Letters of Recommendation - Letters should be requested early from either professors or employers who can attest to your abilities. Individuals who can speak most clearly about your abilities and accomplishments are your best bets. Admissions officers like to see specific examples about different facets of the applicant. The reference should include some statements about your skills, accomplishments and character. They can also be used to explain a negative in your application.
The Center for Professional, Service, and Global Engagement (PSGE) has a "Credentials File Service" available to students who are planning to apply to graduate school within five years of graduating from Hartwick. This service maintains your career credentials (unofficial transcript, letters of recommendation, resume, etc.) on file with PSGE and will distribute copies of them to graduate schools upon written request from you. Your credentials will be kept on file for five years and is a free service if you elect to set one up. See Gladys Freeland in PSGE to open and activate your credentials file.
Personal Statement - The purpose of the personal statement is to give you the opportunity to articulate your goals and reasons for applying to graduate school in your particular field of study. You may need to brainstorm before starting the draft on what's unique about you, how you became interested in the field, your personal characteristics and skills and your previous experiences. A good resource is How to Write a Winning Personal Statement for Graduate and Professional School by Richard J. Stelzer (Peterson's Guides,1989) located in the Career Services Resource Library.
Interview- Some schools will require an interview for acceptance. If you are applying for an assistantship or internship, an interview may also be required. If the school does not require an interview, it would still be advantageous to schedule a time to meet with a faculty member or chairperson of the department for which you are applying. This meeting will provide an opportunity for you to find out more information about the school and the program. Before the interview, you should read over the catalogue to become familiar with the institution's goals and functions.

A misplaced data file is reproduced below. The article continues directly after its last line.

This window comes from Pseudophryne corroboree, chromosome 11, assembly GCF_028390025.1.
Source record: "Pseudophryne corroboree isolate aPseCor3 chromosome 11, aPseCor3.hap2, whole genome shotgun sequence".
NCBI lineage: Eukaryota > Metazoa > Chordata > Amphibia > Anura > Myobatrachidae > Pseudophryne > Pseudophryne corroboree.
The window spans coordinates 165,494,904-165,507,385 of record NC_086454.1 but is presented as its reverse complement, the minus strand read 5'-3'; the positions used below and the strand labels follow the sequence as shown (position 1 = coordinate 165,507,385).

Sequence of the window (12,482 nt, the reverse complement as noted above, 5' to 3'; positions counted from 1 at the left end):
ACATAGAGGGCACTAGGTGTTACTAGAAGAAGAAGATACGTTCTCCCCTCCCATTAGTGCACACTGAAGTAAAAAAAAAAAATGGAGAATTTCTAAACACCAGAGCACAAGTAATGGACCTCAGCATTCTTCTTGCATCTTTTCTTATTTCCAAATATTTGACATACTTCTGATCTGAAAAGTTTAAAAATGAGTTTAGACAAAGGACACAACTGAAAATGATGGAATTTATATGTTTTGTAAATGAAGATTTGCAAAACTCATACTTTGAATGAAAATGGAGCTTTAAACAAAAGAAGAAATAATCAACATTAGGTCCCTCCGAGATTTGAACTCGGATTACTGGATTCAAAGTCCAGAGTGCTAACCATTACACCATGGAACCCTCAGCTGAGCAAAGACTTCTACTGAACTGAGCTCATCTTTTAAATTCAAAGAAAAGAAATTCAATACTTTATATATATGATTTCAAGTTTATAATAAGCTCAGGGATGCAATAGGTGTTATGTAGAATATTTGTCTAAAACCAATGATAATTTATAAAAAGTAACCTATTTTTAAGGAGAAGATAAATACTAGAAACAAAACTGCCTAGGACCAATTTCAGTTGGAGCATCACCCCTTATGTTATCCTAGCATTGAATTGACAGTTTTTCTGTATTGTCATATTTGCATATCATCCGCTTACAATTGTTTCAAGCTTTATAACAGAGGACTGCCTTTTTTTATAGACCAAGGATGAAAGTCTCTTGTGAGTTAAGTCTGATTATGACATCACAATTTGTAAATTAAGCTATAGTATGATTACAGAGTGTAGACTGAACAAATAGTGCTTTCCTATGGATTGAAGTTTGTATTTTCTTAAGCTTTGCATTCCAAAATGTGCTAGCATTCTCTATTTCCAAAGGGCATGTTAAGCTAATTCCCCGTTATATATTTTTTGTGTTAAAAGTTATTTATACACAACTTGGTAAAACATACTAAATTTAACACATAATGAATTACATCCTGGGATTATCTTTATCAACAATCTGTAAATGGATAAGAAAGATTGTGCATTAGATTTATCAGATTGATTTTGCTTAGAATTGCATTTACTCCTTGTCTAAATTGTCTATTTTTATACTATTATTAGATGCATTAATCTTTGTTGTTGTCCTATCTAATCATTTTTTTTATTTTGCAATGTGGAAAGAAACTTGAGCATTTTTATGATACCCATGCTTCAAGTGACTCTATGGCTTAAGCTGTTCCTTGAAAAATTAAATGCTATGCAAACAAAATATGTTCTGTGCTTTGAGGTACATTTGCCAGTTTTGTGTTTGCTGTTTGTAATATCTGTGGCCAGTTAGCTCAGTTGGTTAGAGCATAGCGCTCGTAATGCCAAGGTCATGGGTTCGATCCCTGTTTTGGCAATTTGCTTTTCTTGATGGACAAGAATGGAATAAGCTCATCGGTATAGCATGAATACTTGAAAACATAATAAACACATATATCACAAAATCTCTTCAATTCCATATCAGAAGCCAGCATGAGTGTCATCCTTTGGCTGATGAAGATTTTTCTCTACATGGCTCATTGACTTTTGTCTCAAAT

The following are possible questions asked by graduate schools in an interview:
- Why did you choose this graduate program?
- What are some of the reasons that you have chosen this profession?
- What do you think it takes to be successful in it?
- Tell me about your experiences in your field of interest.
- Tell me why we should choose you over the many other applicants.
- What are your long-range goals?
- Describe three of your strengths and three weaknesses.
- What are some of the rewards and some of the frustrations of this profession?
- What was your most rewarding college experience?
- How do you spend your spare time? What are your hobbies?
- Tell me about yourself.
Other - Samples of previous work may be required for some programs such as Art, Architecture, Public Relations and Journalism. A portfolio can be created to highlight any work you are particularly proud of. Putting together a portfolio can be discussed with an advisor. Other programs may require evidence of previous work experience in the field. This shows your enthusiasm and interest in the field and demonstrates out of class learning.